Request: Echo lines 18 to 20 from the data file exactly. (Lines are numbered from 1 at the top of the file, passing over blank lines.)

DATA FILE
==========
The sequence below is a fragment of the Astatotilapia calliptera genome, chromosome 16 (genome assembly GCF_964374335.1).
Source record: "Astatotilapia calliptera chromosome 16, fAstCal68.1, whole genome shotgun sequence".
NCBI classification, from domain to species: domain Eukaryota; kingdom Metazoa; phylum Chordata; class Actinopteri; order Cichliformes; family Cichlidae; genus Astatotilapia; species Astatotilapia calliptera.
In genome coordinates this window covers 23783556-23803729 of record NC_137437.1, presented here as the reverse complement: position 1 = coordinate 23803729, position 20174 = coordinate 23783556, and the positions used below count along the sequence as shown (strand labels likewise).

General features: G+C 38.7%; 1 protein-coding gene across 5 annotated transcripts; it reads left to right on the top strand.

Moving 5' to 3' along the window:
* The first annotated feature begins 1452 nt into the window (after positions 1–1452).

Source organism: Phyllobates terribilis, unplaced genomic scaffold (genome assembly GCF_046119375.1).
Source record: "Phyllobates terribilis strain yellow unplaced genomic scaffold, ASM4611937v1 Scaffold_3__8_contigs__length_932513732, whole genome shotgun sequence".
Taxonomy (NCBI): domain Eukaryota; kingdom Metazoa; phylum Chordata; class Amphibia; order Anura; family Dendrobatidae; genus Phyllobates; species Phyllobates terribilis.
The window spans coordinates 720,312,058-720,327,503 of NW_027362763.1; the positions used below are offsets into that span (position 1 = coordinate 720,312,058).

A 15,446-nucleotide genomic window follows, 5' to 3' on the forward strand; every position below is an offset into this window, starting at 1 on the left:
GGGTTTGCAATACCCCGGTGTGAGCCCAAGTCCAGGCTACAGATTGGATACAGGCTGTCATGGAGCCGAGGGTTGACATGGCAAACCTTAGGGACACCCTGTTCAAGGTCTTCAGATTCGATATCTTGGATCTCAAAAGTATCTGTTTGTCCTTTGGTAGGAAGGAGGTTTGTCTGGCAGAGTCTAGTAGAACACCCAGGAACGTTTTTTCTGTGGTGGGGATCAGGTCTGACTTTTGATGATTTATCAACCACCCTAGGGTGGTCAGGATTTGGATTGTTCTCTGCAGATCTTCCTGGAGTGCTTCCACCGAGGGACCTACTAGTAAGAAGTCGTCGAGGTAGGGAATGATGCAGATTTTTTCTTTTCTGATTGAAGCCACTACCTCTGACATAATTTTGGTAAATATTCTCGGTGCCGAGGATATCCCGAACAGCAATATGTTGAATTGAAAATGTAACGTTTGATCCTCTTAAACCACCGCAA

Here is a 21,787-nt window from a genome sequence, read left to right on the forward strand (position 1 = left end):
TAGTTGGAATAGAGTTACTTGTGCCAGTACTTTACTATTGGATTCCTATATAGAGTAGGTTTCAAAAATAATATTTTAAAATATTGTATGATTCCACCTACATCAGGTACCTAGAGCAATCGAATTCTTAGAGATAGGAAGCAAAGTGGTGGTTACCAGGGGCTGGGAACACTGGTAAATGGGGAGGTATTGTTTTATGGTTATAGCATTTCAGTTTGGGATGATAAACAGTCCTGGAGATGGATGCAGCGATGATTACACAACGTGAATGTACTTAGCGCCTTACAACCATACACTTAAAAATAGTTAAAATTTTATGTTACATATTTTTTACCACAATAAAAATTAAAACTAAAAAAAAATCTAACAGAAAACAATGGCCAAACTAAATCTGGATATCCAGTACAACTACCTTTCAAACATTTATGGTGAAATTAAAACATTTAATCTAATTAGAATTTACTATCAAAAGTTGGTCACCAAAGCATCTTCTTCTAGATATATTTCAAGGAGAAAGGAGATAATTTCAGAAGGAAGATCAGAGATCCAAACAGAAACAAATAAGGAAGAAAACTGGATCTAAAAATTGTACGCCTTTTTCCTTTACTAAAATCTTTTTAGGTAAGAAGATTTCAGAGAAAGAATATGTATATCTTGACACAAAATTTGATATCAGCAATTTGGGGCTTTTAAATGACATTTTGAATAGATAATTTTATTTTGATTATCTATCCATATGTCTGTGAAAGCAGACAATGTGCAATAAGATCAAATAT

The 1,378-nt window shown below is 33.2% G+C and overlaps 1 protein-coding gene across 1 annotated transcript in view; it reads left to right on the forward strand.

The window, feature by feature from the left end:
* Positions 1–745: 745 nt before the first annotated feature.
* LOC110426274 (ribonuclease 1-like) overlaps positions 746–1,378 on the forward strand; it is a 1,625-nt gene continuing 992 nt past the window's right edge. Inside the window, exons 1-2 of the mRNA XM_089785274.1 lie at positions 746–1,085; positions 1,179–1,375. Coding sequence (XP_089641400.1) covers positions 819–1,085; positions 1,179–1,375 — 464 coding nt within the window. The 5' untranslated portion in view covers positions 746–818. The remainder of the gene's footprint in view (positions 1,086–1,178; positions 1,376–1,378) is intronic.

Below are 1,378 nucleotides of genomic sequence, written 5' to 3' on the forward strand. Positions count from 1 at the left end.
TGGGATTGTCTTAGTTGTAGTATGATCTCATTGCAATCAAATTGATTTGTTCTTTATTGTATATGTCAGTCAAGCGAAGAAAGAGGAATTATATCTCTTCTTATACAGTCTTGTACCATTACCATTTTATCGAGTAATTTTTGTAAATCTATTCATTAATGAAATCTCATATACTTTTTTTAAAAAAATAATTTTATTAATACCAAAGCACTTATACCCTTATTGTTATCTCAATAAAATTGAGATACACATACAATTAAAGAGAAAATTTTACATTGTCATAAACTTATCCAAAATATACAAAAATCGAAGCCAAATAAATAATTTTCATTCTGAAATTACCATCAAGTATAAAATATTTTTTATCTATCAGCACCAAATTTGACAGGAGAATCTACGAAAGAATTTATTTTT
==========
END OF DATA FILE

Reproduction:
* Positions 1–745: 745 nt before the first annotated feature.
* LOC110426274 (ribonuclease 1-like) overlaps positions 746–1,378 on the forward strand; it is a 1,625-nt gene continuing 992 nt past the window's right edge. Inside the window, exons 1-2 of the mRNA XM_089785274.1 lie at positions 746–1,085; positions 1,179–1,375. Coding sequence (XP_089641400.1) covers positions 819–1,085; positions 1,179–1,375 — 464 coding nt within the window. The 5' untranslated portion in view covers positions 746–818. The remainder of the gene's footprint in view (positions 1,086–1,178; positions 1,376–1,378) is intronic.

Below are 1,378 nucleotides of genomic sequence, written 5' to 3' on the forward strand. Positions count from 1 at the left end.